Still, there are no guarantee that other toy companies will follow suit. Hasbro exec Brian Goldner says his company will advertise on the network, of course, but that there are no contractual obligations for it to continue to do so.
Loesch and Zaslav say they’re pleased with advertiser response so far. And Adgate predicts that while it may take time for the Hub to build a following, if it manages to do so it will become a valuable tool for leveraging ad buys.
“It’s a new audience every five years,” says Adgate. “Kids still watch Bugs Bunny and Bullwinkle — it’s new to them.”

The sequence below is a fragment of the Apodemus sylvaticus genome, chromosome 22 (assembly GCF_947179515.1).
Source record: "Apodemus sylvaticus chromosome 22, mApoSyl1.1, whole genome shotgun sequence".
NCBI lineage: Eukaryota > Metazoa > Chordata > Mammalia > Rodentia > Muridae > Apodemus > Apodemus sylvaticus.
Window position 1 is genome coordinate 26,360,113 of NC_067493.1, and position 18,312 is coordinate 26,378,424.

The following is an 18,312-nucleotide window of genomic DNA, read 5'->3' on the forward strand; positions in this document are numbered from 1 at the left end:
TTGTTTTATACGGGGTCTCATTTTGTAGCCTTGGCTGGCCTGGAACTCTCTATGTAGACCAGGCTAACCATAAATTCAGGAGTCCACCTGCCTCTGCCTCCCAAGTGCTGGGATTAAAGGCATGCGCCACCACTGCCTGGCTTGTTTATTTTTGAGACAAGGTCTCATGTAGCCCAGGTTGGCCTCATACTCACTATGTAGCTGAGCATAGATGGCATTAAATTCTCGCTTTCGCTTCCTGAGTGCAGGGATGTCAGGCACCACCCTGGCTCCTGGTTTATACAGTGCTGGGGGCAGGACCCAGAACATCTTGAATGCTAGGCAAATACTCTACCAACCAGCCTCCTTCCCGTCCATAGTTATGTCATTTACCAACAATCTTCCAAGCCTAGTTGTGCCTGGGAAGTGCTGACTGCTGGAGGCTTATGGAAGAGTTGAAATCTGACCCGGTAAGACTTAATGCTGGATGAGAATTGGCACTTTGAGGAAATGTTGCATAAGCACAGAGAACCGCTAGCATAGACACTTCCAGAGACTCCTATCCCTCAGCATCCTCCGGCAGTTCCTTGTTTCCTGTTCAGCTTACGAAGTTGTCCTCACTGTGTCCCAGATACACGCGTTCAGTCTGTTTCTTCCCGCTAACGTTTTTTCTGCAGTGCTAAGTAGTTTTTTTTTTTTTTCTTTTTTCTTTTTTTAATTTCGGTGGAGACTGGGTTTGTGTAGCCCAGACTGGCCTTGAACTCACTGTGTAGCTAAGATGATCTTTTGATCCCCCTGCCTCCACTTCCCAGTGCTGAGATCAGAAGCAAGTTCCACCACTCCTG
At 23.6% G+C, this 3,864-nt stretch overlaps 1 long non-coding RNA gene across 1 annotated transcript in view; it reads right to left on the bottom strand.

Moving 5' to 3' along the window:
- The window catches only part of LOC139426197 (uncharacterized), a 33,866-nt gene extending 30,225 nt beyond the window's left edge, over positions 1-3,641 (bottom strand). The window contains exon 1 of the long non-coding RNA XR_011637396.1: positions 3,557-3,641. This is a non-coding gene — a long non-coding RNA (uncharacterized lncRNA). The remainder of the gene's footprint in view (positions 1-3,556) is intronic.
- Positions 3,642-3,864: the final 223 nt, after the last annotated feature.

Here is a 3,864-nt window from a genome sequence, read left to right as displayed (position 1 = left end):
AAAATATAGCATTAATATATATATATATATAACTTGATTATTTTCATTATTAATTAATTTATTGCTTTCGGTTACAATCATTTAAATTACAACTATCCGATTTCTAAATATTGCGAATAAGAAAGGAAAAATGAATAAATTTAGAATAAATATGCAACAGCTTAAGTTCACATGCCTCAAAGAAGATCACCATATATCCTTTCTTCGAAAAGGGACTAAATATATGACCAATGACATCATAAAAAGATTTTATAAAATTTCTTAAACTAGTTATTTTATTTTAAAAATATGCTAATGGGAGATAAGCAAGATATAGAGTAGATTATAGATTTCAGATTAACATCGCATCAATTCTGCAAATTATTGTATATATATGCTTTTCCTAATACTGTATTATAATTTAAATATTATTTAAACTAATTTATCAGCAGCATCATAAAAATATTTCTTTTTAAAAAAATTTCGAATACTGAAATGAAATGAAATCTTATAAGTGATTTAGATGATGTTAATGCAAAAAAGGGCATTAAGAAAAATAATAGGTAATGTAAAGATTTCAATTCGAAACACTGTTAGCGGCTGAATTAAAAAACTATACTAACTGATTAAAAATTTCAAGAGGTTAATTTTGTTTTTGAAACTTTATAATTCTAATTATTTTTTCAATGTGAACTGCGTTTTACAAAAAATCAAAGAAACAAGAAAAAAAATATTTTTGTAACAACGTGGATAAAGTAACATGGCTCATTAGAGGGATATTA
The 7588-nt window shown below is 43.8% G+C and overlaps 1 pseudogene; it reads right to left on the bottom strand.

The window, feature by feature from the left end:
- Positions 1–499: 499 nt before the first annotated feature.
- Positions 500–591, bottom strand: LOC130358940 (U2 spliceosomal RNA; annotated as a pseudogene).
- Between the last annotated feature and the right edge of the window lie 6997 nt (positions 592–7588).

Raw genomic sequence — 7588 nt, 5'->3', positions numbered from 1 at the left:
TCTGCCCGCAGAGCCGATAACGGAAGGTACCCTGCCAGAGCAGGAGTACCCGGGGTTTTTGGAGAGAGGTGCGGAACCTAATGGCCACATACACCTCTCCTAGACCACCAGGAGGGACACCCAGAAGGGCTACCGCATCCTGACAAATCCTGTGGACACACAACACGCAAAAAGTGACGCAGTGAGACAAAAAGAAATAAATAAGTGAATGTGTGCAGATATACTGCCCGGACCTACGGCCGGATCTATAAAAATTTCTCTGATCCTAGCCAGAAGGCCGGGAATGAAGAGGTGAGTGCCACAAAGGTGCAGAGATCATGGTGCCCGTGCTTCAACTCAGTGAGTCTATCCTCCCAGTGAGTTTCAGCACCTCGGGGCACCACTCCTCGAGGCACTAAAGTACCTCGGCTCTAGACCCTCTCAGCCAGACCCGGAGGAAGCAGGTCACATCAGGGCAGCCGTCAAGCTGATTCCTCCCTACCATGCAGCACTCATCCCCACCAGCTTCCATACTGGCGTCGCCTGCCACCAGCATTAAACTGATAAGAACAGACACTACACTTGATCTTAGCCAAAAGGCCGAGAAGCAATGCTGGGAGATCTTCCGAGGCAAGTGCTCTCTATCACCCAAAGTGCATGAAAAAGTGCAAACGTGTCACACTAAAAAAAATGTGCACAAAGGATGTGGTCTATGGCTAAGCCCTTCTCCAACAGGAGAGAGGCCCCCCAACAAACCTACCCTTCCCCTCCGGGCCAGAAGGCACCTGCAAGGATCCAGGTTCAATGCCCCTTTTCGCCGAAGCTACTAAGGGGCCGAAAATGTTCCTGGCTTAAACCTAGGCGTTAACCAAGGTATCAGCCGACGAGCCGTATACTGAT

The ultimate goal, of course, is higher sub fees and commercial rates than the numbers that Discovery Kids was posting.
Zaslav says Discovery Kids’ subscription fee, which netted $49 million for Discovery last year, is a respectable starting point, but the net’s ad sales were only $13 million in 2009 (all numbers are from SNL Kagan).
Signs point to further growth potential, however, as rival Disney XD, which rebranded less than two years ago, is on track to earn $36 million more in 2010 than in 2009.
If the Hub takes off, it may be the beginning of a wider kids’ television market, with more options for advertisers and producers of children’s entertainment. But it may also jump-start another industry that had been quiet as of late: the world of children’s TV advocacy.